Split PM, Ozone Proposals

Published June 1, 1997

TNRCC’s Commissioners on March 6 agreed to recommend to EPA officials that they separate the proposed ground-level ozone National Ambient Air Quality Standards (NAAQS) revision from the proposal for regulating fine particulate matter (PM 2.5), and then to report to the federal court that mandated some action on particulates that the science is not available to establish a meaningful standard. They also recommended maintaining the current standard for ozone until EPA can produce sound, conclusive scientific studies that support a new standard.

According to TNRCC Chairman Barry McBee, “The only thing which is clear in this debate is that there are still questions about our understanding of ozone, questions that do not justify implementation of a new ozone standard. The EPA needs to do its homework before imposing this on the states, communities, and people of Texas and the United States.” A brand-new EPA study, for example, casts new doubts about the health effects of an eight-hour standard (which is being proposed) for ozone in the nation’s two most ozone-polluted cities: Los Angeles and Houston.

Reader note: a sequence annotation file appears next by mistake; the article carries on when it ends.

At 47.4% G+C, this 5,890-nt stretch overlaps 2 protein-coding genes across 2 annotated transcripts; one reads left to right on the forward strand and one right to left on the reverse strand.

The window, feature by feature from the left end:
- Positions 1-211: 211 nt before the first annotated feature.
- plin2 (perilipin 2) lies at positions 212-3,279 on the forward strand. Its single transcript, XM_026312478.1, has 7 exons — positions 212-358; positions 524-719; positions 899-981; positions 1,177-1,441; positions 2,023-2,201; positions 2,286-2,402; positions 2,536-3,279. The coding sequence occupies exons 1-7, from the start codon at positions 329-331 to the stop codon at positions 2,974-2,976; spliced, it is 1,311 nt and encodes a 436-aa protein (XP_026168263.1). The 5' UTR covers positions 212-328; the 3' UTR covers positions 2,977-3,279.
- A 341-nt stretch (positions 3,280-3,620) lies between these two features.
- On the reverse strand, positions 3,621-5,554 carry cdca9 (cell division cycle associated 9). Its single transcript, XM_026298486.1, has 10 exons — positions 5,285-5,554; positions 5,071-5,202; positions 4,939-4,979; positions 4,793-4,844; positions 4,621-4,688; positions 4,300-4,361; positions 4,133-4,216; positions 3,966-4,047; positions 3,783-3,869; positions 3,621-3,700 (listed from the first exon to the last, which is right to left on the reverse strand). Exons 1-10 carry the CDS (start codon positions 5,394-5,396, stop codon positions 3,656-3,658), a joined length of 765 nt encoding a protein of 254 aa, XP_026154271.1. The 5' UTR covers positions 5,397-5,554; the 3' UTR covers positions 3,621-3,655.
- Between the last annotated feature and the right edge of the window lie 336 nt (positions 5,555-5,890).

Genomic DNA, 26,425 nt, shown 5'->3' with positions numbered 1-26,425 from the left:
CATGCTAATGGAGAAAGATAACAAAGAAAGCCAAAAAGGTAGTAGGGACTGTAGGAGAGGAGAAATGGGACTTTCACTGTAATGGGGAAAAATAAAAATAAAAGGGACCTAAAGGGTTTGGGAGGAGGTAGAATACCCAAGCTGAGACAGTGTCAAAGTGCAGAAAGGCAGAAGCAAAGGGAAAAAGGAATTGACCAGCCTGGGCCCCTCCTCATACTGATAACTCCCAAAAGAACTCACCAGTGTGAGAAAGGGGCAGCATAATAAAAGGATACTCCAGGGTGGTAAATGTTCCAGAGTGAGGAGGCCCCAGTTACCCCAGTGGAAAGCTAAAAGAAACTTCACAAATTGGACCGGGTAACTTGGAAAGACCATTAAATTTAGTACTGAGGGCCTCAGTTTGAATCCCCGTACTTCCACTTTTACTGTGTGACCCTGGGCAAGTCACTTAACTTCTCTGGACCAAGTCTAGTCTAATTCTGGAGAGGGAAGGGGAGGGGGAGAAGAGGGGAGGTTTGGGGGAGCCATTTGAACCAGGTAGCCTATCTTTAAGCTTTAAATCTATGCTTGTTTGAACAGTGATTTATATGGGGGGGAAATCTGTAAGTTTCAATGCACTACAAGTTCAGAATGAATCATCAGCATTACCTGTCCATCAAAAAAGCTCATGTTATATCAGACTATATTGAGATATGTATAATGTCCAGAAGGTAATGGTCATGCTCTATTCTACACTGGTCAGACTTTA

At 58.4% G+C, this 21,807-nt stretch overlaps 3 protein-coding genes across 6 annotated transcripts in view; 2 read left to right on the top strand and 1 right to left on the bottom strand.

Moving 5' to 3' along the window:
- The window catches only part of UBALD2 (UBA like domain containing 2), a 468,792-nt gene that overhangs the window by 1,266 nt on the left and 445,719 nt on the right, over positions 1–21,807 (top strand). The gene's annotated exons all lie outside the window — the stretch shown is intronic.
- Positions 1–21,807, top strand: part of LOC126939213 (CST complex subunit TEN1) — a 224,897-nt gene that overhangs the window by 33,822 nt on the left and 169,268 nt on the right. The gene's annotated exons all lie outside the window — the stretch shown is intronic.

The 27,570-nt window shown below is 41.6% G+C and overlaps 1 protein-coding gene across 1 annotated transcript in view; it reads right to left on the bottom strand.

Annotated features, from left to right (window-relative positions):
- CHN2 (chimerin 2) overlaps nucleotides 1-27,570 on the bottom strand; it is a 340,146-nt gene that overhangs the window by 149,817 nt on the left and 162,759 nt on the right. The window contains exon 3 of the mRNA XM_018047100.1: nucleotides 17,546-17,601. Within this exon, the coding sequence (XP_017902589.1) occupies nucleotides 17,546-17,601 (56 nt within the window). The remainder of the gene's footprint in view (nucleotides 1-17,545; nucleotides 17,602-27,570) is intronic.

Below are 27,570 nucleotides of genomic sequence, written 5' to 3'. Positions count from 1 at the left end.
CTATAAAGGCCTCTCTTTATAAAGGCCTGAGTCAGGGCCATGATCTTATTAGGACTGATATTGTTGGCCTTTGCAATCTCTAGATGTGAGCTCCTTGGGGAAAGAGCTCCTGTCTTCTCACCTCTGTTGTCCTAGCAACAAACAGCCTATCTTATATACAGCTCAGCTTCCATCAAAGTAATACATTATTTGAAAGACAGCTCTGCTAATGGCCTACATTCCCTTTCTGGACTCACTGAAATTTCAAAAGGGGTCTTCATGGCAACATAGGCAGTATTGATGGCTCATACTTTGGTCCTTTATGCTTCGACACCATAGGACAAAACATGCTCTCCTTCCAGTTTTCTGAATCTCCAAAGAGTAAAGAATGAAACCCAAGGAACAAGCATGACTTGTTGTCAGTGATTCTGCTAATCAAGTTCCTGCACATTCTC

The current ground-level ozone standard is 0.12 part per million (ppm), averaged over one hour, but EPA has proposed to redesign the standard for eight-hour averaging and 0.08 ppm. Environmental and public health groups (like the American Lung Association) have agreed that the appropriate standard would be 0.07 ppm averaged over eight hours, while others have suggested that 0.09 ppm would be more acceptable. Although the Commissioners cited their preference for a “no-action” approach for now, they also stated their preference for the 0.09 ppm, eight-hour standard if EPA insists on implementing some new standard–a level that provides at least as much health protection as the current 0.12 ppm one-hour standard. Under a tougher standard, several Texas communities, including Austin, San Antonio, Corpus Christi, Victoria, and Longview-Tyler-Marshall, could fall into non-attainment status, triggering mandatory air pollution controls and requiring scores of new facilities to submit to environment regulation.

As for the fine particulates proposal, Commissioner Ralph Marquez explained, We know even less about particulate matter than we do about ozone, yet EPA is ready to propose a standard. There is information out there that there are potential health effects from fine particulate matter. But the scientists who advised EPA on this matter could not even agree on a standard. How can I vote for a standard that the scientists can’t agree is the right one?” The Commissioners agreed that more research is needed on the health effects of these small particles before imposing a new regulatory regime.